Wolf v. Brungardt, 215 Kan. 272, 281-82, 524 P.2d 726, 734 (1974). The Kansas courts have also recognized that the "modern tendency is to restrict rather than extend the immunity of one who gains an advantage over another by purposely misleading him." Wolf, 524 P.2d at 734. Some Kansas cases have rejected statute of limitations contentions when the plaintiff could have discovered the fraud, but the defendant lulled the plaintiff into confidence that nothing was amiss. Dreiling v. Home State Life Ins. Co., 213 Kan. 137, 515 P.2d 757 (1973); Stegman v. Professional & Business Men's Life Ins. Co., 173 Kan. 744, 252 P.2d 1074 (1953).
Dreiling supra, held that the company was bound by misrepresentations made by an insurance agent which were designed to pursuade the purchaser of the insurance that the insurance company approved of promised provisions not appearing in the contract. Dreiling held that the owner of life insurance policies was not estopped from asserting fraud in a suit to rescind the contracts by the fact that he retained the policy for some two years with knowledge that promised investments provisions were not contained expressly therein. The explanation given by the agent in Dreiling convinced the owner that the provisions were nonetheless part of the policy. After he had received a disputed premium notice, which caused him to become aware that the representations as to the investment provisions were false, and filed suit within two months thereafter, the action was timely.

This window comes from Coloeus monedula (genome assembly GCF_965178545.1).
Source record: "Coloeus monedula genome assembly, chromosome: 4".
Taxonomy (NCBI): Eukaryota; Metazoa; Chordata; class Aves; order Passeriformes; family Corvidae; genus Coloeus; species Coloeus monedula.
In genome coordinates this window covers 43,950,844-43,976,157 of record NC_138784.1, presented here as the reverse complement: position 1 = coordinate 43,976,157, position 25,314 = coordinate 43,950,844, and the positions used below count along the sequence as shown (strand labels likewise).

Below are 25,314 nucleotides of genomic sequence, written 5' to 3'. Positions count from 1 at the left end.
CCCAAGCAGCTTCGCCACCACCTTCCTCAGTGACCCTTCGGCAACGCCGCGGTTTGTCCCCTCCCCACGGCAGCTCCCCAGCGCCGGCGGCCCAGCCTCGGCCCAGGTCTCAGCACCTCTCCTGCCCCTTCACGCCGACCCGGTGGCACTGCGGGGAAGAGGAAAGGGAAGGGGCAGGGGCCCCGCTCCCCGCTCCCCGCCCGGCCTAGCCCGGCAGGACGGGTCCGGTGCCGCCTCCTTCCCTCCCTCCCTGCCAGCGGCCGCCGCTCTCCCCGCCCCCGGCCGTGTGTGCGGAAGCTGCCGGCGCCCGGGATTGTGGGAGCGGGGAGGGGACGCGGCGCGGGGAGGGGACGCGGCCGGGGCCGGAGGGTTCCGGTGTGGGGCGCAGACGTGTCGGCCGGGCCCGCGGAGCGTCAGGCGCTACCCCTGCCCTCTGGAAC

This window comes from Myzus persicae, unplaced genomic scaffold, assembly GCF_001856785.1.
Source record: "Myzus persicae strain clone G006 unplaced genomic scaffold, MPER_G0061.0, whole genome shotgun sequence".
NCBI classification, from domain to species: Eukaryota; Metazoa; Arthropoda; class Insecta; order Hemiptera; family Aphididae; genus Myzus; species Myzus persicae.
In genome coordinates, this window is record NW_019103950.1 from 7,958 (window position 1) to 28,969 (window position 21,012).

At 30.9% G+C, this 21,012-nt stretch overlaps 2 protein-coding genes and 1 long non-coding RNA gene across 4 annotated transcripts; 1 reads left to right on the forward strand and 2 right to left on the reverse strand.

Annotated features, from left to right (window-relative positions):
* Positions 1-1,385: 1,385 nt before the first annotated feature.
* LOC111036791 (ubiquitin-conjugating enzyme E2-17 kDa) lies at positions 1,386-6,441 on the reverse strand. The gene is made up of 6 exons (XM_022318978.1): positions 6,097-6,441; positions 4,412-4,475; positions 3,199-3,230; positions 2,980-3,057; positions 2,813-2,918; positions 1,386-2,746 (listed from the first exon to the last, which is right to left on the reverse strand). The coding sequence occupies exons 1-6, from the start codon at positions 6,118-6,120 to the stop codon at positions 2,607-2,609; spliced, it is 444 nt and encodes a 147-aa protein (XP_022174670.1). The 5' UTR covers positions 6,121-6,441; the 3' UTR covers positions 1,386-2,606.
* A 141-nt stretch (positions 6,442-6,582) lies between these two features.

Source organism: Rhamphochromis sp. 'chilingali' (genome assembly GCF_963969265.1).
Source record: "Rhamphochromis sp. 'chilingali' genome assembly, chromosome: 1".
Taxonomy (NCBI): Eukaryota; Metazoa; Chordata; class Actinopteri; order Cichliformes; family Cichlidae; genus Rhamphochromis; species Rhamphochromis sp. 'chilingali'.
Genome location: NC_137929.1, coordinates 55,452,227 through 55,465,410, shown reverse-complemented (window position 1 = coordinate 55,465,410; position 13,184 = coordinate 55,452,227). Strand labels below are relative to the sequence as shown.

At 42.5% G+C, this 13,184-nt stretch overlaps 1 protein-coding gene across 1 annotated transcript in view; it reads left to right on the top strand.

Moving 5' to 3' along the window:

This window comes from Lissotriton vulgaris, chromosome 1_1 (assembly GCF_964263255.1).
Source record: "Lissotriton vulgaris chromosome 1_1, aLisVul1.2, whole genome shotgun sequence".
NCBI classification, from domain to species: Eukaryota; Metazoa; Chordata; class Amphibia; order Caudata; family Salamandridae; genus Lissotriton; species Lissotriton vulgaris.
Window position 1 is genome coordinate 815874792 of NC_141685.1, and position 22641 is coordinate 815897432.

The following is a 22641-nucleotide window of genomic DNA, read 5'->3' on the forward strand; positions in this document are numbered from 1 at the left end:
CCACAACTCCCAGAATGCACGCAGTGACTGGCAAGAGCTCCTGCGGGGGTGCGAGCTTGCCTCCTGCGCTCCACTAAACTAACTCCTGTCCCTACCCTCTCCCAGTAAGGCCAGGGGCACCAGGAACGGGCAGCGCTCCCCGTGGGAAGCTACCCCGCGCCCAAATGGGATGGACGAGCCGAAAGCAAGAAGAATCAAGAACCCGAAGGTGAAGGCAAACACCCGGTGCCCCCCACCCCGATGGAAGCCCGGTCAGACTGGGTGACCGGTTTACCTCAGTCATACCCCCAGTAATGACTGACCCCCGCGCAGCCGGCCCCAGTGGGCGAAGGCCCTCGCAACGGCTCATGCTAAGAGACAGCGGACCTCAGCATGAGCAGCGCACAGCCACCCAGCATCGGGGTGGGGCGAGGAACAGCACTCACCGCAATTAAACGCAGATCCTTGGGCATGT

In Kansas, as well as in the federal courts, cases involving defenses hinging on applicable statutes of limitations may lend themselves to summary judgment. Nonetheless, the cases firmly hold that if the statute of limitations depends on disputed facts, then summary judgment is inappropriate. Goforth v. Franklin, 202 Kan. 413, 449 P.2d 477, 487 (1969) ("here a defending party pleads a statute of limitations and moves for summary judgment, and it is apparent that the action is barred by the appropriate statute of limitations and there is no genuine issue as to any material fact in connection with such statute, or such motion, then the motion for summary judgment should be granted"); State of Ohio v. Peterson, 585 F.2d 454, 457 (10th Cir. 1978) ("a trial court should not grant summary judgment for a defendant if there is a 'viable issue of fact' as to when the limitations period began").